Sunday, April 20, 2008

The One Who Works Wonders

So Manoah took the young goat with the grain offering, and offered it on the rock to the LORD, to the one who works wonders, and Manoah and his wife were watching.
Judges 13:19
When Manoah's wife comes to him to tell him that an angel of the LORD appeared to her and informed her that she would give birth to a son (Samson) that would be set apart for God, Manoah prays to God to send this angel once again. When the LORD grants Manoah's request, the angel returns and repeats the things he had previously said, now in the presence of both Manoah and his wife. Manoah, seemingly as an act of honor, wants to prepare a goat for this man of God. The angel kindly tells him that he would not eat it if he did prepare it. Instead he ought to prepare and offer a burnt offering to the LORD. So Manoah does as the angels says. He prepares a young goat with a grain offering and then after lighting the fire ... he waits. He and his wife wait. They've made all the preparations, they've set the burnt offering on the rock, and then they stand back and watch. What are they watching for? For the One who works wonders.

I can just picture Manoah and his wife standing there watching and waiting, the gaze of their eyes constantly alternating between the rock and the sky as they expectantly wait for the One who works wonders.
And when the flame went up toward heaven from the altar, the angel of the LORD went up in the flame of the altar. Now Manoah and his wife were watching, and they fell on their faces to the ground.
Judges 13:20
He's done it again. And all they can do is bow with their faces down before the awesome majesty of the One who works wonders.

As I read through this story, I kept coming back to the phrase "the one who works wonders." Why did the inspired writer choose to add this modifier to describe the LORD? He could have left it out without in any way altering the story. But this is the way he chooses to describe the LORD. Is this the way that I choose to describe the LORD in the day in and day out grind of everyday life? When I wake up each morning, is my heart marked by an expectancy that eagerly desires to watch for the new wonders that God will work today ... in me ... in those around me? If I'm honest with myself, my answer to these questions is no.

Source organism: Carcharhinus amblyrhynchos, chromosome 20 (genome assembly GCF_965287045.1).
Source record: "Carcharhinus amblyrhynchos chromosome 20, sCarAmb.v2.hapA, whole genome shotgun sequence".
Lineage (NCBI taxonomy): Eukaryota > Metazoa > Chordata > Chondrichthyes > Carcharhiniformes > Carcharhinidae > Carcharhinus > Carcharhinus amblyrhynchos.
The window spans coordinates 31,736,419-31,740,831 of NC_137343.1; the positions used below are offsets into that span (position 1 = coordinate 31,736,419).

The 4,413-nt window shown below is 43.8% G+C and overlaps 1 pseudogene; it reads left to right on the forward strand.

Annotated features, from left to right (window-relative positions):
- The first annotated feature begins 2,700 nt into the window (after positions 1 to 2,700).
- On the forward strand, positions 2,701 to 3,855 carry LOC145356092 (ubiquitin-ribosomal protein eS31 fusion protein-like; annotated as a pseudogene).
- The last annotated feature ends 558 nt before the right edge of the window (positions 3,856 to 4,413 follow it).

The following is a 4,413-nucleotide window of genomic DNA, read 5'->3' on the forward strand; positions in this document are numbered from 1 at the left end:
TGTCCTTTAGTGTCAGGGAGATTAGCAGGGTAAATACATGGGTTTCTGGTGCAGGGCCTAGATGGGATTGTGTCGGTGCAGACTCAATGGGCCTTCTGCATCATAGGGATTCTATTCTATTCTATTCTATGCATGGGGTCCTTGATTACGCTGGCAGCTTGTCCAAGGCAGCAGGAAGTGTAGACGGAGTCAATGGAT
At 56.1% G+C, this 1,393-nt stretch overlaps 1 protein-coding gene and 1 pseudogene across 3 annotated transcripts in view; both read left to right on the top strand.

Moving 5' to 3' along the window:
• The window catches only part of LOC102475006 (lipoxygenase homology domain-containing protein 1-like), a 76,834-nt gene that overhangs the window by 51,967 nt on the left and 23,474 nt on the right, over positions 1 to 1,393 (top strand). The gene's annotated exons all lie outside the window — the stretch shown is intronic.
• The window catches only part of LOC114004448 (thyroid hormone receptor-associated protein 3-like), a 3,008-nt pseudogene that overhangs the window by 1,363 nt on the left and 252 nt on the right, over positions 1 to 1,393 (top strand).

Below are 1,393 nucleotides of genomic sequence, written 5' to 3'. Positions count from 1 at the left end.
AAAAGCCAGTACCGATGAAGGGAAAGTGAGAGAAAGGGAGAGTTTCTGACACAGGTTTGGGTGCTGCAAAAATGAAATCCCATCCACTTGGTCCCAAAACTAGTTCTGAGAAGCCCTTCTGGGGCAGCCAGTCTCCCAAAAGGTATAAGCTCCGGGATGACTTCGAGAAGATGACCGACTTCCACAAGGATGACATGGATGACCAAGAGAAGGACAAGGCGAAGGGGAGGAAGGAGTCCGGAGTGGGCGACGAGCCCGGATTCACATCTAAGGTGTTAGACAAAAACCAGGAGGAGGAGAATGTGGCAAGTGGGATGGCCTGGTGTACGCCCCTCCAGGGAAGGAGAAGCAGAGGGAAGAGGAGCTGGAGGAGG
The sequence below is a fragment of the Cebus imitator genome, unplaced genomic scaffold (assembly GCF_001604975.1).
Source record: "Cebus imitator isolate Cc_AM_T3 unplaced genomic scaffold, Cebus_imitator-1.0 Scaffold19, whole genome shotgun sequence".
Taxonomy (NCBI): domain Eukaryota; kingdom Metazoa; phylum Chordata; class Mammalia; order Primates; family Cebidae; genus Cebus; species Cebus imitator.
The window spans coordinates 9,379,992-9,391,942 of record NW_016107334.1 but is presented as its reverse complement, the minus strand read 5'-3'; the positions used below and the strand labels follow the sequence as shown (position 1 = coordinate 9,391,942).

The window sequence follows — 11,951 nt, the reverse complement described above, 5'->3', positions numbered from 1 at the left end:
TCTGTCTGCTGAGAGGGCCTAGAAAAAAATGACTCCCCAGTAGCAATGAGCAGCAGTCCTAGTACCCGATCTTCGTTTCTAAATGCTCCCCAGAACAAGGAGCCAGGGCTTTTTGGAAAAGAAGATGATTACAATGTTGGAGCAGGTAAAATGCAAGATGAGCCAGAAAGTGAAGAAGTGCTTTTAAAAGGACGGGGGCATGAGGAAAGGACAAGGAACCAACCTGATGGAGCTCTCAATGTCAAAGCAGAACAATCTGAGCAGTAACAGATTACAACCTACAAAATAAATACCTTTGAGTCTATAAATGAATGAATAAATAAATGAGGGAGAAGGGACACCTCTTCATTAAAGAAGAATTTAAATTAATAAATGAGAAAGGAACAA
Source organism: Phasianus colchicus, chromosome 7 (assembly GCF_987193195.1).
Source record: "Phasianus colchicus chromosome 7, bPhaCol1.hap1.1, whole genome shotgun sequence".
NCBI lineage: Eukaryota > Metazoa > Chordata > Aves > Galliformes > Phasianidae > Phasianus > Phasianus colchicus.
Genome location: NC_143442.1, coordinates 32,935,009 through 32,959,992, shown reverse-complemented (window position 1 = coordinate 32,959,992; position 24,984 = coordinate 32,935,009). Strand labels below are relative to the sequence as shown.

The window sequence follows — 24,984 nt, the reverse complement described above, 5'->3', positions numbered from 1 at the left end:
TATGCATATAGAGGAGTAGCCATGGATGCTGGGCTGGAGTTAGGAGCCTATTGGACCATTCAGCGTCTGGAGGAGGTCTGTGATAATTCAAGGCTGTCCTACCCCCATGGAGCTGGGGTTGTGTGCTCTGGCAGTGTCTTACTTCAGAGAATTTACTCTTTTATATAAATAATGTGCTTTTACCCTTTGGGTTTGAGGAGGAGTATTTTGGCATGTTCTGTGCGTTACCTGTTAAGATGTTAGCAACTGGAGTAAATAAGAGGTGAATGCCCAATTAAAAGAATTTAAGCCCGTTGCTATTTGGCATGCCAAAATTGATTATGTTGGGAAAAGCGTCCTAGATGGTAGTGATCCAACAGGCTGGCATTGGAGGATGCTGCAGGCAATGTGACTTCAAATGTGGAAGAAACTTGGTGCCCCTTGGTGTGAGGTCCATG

I'm glad the same wasn't true of Jesus. As five thousand hungry people stood before him and having only five loaves and two fish to feed them with, what did the Son of God do?
And taking the five loaves and the two fish he looked up to heaven and said a blessing and broke the loaves and gave them to the disciples to set before the people. And he divided the two fish among them all.
Mark 7:41
He took this small offering and, looking up to His Father, offered it to Him. Then Mark tells us that he said a blessing. I wonder what words came out of Jesus' mouth. You alone are the One who works wonders, Father. Glorify your name.
And they all ate and were satisfied. And they took up twelve baskets full of broken pieces and of the fish. And those who ate the loaves were five thousand men.
Mark 7:42, 43
The fire fell, as it were, and the One who works wonders had done it again.

And the wonder of wonders of this story is that the One who looked to the One who works wonders was Himself the One who works wonders! He is the One who divided the two fish among them all. And those who were closest to Him had to have known that they were in the presence of the One who works wonders.

And so are we. The same God who calls us "friend," talking with us in the morning when we rise, and walking with us through all the ins and outs of mundane every day life is the One who works wonders. Oh, may God grant that we would not lose sight of His infinite transcendence as we enjoy His infinite condescension! That the two of these would be true at the same time, in itself, should be enough to cause us to marvel continually at the One who works wonders.

But the greatest wonder of all that God could work is to fold depraved sinners such as us into the overflowing fullness of the fellowship of the Trinity of Father, Son, and Holy Spirit, executing the plan of salvation by putting forward His Son as a propitiation for our sins in order that He might be both just and the justifier of the one who has faith in Jesus and qualify us for such a glorious inheritance that we deserve no part in. What greater wonder has God worked than to remove hearts of stone from those who hate Him from birth, replacing them with hearts of flesh so that we would love Him for all eternity?

This work of wonder in the gospel that we behold in ourselves and in the lives of those around us is the very work of wonder that angels long to watch but are not granted the privilege to (1 Peter 1:12). In light of this, what should be our response?
Sing to him, sing praises to him; tell of all his wondrous works!
Psalm 105:2
And then watch and wait expectantly for the wonders, especially of this great salvation, that He has yet to work!

1 comment: said...

Great post, Chris! Convicting and encouraging at the same time.

What a wonderful God we serve!